Tinnitus can be problematic for a wide array of reasons. First, it’s an extremely subjective condition. What that means, is you can’t simply walk up and show anyone what the constant ringing sounds like, how loud it can get for you, or how bothersome the ringing may be.
Second, there is yet to be an objective way to measure tinnitus. Unfortunately you can’t, for example, drive to your nearest doctor’s office, get some tests ran, and get diagnosed with the condition.
Third, we still don’t have a clear understanding of how tinnitus works. As such, our grasp of the possible causes and treatment options remain less than ideal.
This can all be quite frustrating, of course, but those affected should not feel hopeless. As a matter of fact, despite the many possible frustrations, a large amount of people go on to show noticeable improvements with their symptoms when given the right treatment plan.
Throughout this article, we’ll be going in-depth about one treatment option in particular, known as Tinnitus Retraining Therapy (TRT). This treatment method has proven to be quite effective, however to understand how it works, we will first need to go over the two parts of tinnitus.
The Two Parts of Tinnitus
Tinnitus can be defined as the perception of sound when there is no external sound source present. As such, we can break tinnitus down into two parts:
- The actual sound – usually perceived as a ringing sound, but can also be perceived as a buzzing, hissing, whistling, swooshing, or clicking sound.
- The emotional reaction – the perception of the loudness and character of the sound and its disruption to everyday life.
The most effective treatment of tinnitus, therefore, would require addressing both parts. This is essentially the underlying rationale of Tinnitus Retraining Therapy.
Tinnitus Retraining Therapy
Let’s break TRT down into two parts, the first part addressing the actual sound tinnitus produces and the other part dealing with the emotional and behavioral repercussions.
Sound therapy is the use of external sound to “mask” the internal sound of tinnitus. This mitigates tinnitus on a number of levels.
First, the external sound can partially or completely cover the tinnitus sounds, and can also divert the patient’s attention, while the sound is being played. This can provide immediate relief.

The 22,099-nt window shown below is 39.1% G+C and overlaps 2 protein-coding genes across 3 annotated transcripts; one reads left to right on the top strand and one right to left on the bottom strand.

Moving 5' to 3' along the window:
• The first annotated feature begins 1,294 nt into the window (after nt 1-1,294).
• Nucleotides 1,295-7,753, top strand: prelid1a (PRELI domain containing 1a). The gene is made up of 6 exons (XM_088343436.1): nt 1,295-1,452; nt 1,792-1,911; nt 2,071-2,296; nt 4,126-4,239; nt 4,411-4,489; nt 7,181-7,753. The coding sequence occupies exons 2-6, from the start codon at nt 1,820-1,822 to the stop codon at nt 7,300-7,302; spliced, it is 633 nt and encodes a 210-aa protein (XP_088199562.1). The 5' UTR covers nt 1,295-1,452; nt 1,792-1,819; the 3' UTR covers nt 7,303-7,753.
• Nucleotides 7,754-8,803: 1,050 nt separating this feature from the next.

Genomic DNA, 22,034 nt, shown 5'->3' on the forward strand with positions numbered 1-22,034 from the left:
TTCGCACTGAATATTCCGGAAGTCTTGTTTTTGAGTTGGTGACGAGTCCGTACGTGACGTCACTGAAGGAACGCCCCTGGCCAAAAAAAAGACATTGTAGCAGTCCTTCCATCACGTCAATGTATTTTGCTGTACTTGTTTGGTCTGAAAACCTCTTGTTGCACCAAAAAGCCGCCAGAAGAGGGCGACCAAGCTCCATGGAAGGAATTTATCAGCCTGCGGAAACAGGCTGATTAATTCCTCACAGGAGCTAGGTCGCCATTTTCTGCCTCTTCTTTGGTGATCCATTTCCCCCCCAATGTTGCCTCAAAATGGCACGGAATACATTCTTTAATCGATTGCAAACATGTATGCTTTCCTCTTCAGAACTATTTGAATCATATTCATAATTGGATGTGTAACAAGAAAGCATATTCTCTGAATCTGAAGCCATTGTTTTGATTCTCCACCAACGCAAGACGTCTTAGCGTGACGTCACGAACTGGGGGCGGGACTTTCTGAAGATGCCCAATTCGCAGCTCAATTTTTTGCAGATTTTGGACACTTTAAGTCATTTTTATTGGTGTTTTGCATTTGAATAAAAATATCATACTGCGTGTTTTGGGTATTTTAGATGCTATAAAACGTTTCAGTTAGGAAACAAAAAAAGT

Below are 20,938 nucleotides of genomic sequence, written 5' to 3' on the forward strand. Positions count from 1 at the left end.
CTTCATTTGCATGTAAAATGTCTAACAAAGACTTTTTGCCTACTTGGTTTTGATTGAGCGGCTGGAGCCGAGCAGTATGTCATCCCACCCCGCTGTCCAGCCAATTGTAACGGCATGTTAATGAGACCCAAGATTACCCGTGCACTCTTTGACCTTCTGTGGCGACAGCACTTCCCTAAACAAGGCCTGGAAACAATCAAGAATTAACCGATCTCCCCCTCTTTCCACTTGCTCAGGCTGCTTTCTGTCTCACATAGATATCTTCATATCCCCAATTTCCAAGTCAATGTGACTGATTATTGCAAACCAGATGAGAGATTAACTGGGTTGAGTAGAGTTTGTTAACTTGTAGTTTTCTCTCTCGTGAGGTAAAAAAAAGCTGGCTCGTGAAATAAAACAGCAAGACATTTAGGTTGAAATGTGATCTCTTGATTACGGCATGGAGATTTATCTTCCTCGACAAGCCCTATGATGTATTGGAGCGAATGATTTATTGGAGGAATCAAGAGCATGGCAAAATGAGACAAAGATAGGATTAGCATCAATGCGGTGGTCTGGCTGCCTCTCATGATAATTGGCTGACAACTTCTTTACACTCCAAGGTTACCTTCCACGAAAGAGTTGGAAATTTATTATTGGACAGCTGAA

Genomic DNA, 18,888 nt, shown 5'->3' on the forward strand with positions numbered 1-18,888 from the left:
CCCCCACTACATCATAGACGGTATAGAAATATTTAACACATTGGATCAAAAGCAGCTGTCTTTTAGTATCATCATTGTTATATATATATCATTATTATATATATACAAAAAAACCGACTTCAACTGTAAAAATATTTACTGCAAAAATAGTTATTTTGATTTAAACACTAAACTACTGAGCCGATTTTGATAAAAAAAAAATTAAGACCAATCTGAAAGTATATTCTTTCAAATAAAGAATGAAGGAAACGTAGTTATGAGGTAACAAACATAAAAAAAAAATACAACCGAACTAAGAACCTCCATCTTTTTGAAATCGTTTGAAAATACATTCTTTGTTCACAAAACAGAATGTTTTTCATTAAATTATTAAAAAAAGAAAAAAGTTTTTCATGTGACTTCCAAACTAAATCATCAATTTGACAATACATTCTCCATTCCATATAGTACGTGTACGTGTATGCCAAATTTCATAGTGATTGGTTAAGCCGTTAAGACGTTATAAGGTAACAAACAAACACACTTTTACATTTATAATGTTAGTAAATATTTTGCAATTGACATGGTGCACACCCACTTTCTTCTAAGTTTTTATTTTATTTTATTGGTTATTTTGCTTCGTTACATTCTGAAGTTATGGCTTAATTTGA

Second, sound therapy can result in what is called “habituation,” where the brain is trained over time to reclassify the tinnitus as an unimportant sound that should be ignored.
Third, the use of specialized sound minimizes the hyperactivity in the brain thought to be the underlying mechanism of tinnitus. This is called “neuromodulation.”
Sound therapy therefore has both short-term and long-term benefits, and works on multiple levels to mitigate the severity of symptoms. Sound therapy can be delivered through special sound masking devices, headphones, and even hearing aids.
While any sound can theoretically provide the masking effect, specialized medical-grade devices deliver customized sounds or music programmed to match the characteristics of the patient’s tinnitus. Your hearing care professional can help you select the right device and sound.
Cognitive Behavioral Therapy
In addition to sound therapy, TRT also employs behavioral therapies that address the second, emotional component of tinnitus. In ways, this is the more critical component, as tinnitus can trigger strong emotional reactions like anxiety, depression, and anger.
Research in this area has led to some surprising conclusions. For example, studies have found no correlation between the loudness/pitch of tinnitus and patient-reported distress. Whether or not tinnitus is viewed as no-big-deal, slightly bothersome, or devastating is largely dependent on the cognitive/behavioral response of the patient.
Behavioral therapy can be delivered one-on-one or in groups, from a clinic or over the phone or internet from the patient’s home. Therapy includes education, identifying tinnitus triggers, instituting healthy lifestyle choices to mitigate symptoms, and mindfulness-based stress reduction.
Take Action and Silence Your Tinnitus
Tinnitus Retraining Therapy is effective because it leads to habituation on both fronts, both in terms of the actual sound and in terms of the emotional and behavioral responses.
While there is no known cure for tinnitus, you can mitigate the symptoms with the right plan and some perseverance. As your tinnitus is masked and the brain is trained to ignore it, you’ll be able to better cope with the sounds and improve your quality of life.